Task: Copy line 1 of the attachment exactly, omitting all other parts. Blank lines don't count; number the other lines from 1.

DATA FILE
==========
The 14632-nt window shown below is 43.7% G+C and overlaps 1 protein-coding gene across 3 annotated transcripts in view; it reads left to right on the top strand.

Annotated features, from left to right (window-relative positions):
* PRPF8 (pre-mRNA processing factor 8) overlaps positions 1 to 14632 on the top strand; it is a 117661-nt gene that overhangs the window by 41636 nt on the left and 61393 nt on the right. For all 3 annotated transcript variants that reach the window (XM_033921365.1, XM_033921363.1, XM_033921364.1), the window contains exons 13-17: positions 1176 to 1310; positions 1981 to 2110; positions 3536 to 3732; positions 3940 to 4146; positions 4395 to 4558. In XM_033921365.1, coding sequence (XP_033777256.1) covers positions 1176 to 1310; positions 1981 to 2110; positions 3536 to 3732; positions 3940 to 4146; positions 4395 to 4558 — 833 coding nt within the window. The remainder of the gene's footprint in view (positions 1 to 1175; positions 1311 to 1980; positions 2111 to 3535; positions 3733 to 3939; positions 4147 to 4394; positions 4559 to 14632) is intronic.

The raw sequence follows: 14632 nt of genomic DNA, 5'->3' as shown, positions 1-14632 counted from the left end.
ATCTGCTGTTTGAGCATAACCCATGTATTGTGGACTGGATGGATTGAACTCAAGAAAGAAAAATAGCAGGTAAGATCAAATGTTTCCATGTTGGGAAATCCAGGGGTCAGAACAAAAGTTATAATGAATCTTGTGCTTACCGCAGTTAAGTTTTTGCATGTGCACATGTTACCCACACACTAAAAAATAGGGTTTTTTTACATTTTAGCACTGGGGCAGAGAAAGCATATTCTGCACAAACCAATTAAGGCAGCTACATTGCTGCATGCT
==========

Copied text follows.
The 14632-nt window shown below is 43.7% G+C and overlaps 1 protein-coding gene across 3 annotated transcripts in view; it reads left to right on the top strand.